Chucksolo69 12-18-2012 09:56 PM

Yes, the EC3 connectors (blue) are hard to get apart sometimes. Personally I only plug mine in about 3/4 of the way in and they are pretty secure. I have never had them separate during a flight. All my planes except my AXN Floater Jet have the EC3 connectors. My AXN has Deans, but I have an adapter that allows me to use my EC3 equipped batteries in it.

road king 97 12-19-2012 10:05 PM

2 Attachment(s)
Quote:

Originally Posted by Chucksolo69 (Post 892547)
Yes, the EC3 connectors (blue) are hard to get apart sometimes. Personally I only plug mine in about 3/4 of the way in and they are pretty secure. I have never had them separate during a flight. All my planes except my AXN Floater Jet have the EC3 connectors. My AXN has Deans, but I have an adapter that allows me to use my EC3 equipped batteries in it.

Every one has the one's they like or stuck with because they have so many planes and battery packs set up with them . Happy holidays guys . joe

hayofstacks 12-21-2012 05:25 AM

I actually like the ec3 connectors, and they are compatable with tx60's I believe, I that's the style hobby king used to sell. I made a couple of adaptars for my 1300mah park zone battery's to deans.

After shopping at heads up, they use deans on the esc's and battery's, so I converted everything to deans, and I don't have too many problems. They can be a bear to solder with a 30watt iron though.

road king 97 12-21-2012 01:03 PM

Quote:

Originally Posted by hayofstacks (Post 892714)
I actually like the ec3 connectors, and they are compatable with tx60's I believe, I that's the style hobby king used to sell. I made a couple of adaptars for my 1300mah park zone battery's to deans.

After shopping at heads up, they use deans on the esc's and battery's, so I converted everything to deans, and I don't have too many problems. They can be a bear to solder with a 30watt iron though.

Go to a 50 watt and keep the tip clean and your soldering will go smoooooth. joe

kyleservicetech 12-21-2012 07:11 PM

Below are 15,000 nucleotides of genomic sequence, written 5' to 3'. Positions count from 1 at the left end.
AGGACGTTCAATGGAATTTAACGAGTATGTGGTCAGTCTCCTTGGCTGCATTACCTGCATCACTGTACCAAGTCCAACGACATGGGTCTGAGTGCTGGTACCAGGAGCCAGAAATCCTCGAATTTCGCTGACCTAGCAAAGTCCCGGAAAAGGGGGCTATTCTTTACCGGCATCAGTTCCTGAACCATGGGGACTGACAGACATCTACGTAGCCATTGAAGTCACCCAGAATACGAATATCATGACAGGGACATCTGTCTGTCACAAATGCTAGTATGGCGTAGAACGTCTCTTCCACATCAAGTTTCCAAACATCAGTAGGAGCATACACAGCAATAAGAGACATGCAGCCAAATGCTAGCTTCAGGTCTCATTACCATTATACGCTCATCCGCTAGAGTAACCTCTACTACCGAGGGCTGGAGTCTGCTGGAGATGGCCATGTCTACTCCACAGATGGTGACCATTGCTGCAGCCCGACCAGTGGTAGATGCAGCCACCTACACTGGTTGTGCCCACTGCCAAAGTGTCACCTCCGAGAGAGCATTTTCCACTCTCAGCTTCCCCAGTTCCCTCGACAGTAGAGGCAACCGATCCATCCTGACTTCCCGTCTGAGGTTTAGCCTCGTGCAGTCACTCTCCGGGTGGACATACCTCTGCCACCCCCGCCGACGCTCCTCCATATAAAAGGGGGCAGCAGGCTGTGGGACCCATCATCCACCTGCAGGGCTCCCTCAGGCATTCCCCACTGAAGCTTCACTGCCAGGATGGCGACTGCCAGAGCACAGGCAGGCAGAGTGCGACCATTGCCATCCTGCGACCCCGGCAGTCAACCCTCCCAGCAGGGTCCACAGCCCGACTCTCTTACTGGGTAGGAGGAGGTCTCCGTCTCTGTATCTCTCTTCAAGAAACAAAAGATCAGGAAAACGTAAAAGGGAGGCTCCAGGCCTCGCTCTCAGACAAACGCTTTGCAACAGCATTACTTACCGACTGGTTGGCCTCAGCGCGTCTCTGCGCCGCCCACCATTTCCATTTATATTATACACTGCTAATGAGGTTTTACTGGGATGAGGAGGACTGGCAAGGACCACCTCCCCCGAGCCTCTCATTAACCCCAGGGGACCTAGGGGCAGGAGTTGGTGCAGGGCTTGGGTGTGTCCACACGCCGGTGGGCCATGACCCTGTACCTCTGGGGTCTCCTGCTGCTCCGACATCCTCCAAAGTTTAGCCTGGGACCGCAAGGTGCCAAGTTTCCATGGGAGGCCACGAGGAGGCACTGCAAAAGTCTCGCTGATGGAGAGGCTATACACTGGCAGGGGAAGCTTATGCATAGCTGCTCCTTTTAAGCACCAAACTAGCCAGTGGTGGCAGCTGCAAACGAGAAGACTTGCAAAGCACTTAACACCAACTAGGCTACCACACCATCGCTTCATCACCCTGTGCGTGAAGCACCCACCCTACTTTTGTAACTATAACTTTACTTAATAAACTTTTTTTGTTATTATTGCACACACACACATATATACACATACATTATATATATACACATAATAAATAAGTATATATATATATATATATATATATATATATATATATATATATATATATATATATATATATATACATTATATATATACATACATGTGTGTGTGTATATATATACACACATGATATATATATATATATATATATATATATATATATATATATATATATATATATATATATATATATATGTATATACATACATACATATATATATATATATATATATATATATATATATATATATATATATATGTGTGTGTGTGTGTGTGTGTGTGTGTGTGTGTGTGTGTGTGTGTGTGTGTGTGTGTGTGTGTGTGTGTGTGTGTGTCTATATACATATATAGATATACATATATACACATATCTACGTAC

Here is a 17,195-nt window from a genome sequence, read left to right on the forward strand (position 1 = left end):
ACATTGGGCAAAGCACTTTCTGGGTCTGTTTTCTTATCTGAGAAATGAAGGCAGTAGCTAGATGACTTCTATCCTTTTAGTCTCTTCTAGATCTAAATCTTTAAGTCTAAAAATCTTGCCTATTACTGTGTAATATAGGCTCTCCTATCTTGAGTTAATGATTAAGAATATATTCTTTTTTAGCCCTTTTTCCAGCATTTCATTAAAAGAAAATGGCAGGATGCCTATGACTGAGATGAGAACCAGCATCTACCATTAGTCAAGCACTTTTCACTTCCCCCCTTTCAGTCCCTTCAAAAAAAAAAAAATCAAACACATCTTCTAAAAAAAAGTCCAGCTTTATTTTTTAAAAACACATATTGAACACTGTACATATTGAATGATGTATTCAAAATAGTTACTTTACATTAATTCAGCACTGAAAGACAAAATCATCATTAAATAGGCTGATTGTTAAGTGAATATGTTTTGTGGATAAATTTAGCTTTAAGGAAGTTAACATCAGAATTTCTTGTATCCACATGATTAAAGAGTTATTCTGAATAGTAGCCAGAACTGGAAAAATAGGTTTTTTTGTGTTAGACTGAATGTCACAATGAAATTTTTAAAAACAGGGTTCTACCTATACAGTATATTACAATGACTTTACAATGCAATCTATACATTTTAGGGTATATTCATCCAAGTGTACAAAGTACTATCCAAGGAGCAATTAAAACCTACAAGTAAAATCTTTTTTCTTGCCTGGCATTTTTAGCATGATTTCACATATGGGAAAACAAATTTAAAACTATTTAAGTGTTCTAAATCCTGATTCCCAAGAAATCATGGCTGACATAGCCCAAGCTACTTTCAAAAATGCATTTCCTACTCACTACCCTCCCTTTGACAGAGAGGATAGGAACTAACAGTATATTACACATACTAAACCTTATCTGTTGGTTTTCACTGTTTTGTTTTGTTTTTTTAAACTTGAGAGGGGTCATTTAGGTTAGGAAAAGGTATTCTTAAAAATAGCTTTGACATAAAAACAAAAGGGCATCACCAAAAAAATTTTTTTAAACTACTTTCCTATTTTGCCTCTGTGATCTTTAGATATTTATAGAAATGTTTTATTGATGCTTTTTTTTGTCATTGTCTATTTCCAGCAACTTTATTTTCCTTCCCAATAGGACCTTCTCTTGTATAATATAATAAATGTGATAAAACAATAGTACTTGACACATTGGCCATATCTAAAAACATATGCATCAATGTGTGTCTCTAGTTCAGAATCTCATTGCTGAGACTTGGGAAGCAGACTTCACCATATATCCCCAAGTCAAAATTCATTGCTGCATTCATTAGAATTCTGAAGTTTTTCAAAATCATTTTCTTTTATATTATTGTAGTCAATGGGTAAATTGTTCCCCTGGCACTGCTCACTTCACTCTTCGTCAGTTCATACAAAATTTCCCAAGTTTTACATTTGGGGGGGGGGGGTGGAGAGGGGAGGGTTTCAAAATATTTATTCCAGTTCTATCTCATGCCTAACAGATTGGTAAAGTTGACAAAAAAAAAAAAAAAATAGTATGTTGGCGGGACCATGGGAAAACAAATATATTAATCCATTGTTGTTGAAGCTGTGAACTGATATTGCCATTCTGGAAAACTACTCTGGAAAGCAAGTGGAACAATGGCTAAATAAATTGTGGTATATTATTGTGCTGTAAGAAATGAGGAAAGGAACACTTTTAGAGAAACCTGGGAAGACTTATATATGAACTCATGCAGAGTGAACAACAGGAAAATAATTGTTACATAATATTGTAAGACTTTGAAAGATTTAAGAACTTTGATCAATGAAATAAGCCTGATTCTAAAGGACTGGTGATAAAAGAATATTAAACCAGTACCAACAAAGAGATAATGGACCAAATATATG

Quote:

Originally Posted by road king 97 (Post 892753)
Go to a 50 watt and keep the tip clean and your soldering will go smoooooth. joe

Or, even better, go to a 100 watt TEMPERATURE REGULATED soldering iron. They are an order of magnitude better than those unregulated irons that overheat when not used, burning up the tip, or "underheat" when soldering something heavy duty.

Take a look:
http://www.wattflyer.com/forums/showthread.php?t=59884







hayofstacks 12-21-2012 08:33 PM

I had a nicer iron and a gun, but burned them both up. A 30w iron isn't too bad if you have patience, but a good iron really is night and day.

Stevephoon 12-21-2012 08:41 PM

I use EC3 connectors on eveything. I find these very simple to solder and put together. I do agree that the real E-Flite / Parkzone connetors are really tight. I use the ones from HobbyKing. They work just as well, but require just a little less force to connect and disconnect. Never had an issue with the these in the 3 years I have been using them. My planes have 2 to 4 cell power setups and the max current is around 35 amps on any plane.

http://www.hobbyking.com/hobbyking/s...airs_set_.html

It is a pain that there is no standard power connector.

Steve

kyleservicetech 12-22-2012 12:17 AM

2 Attachment(s)
Quote:

Originally Posted by hayofstacks (Post 892801)
I had a nicer iron and a gun, but burned them both up. A 30w iron isn't too bad if you have patience, but a good iron really is night and day.

Yeah
That is a big difference between a plain old soldering iron and one that is temperature regulated.

Those regulated units don't overheat, and burn up the tip.

And, I do have an assortment of soldering irons. Take a look at the attached files. IMHO, those soldering iron guns are not worth buying. In fact where I worked before retiring they were not allowed for use in the production lines.

The second photo shows the two irons used for 99.9% of my soldering work. A Weller 40 watt temperature regulated soldering iron, and a Weller 100 watt temperature regulated soldering iron. Both of these units heat up in about one minute, ready to go. That Weller 40 watt temperature regulated soldering iron was used on the production lines at work by the dozens. Most of them were powered up 8 hours a day, and would last for a year or more before the handset had to be replaced. Mine is six years old, and its gone through about 4 soldering iron tips during that time. (Those tips are iron plated)

MX5Seeker 12-22-2012 03:28 AM

Another vote for APPs. I also use them on HAM radio gear.

kyleservicetech 12-22-2012 05:48 AM

Quote:

Originally Posted by MX5Seeker (Post 892836)
Another vote for APPs. I also use them on HAM radio gear.

My only complaint about those APP connectors, their red and black plastic housings tend to separate from each other after a lot of use.

So, a permanent cure when first building them up, is to put a tiny drop of super thin CA between the two plastic housings. With this, they will NOT come apart!

MX5Seeker 12-24-2012 02:39 AM

Quote:

Originally Posted by kyleservicetech (Post 892848)
My only complaint about those APP connectors, their red and black plastic housings tend to separate from each other after a lot of use.

So, a permanent cure when first building them up, is to put a tiny drop of super thin CA between the two plastic housings. With this, they will NOT come apart!

I actually put a drop or two of hot glue through the hole they have for the "pin". Holds them well and I can always scrape or drill it out.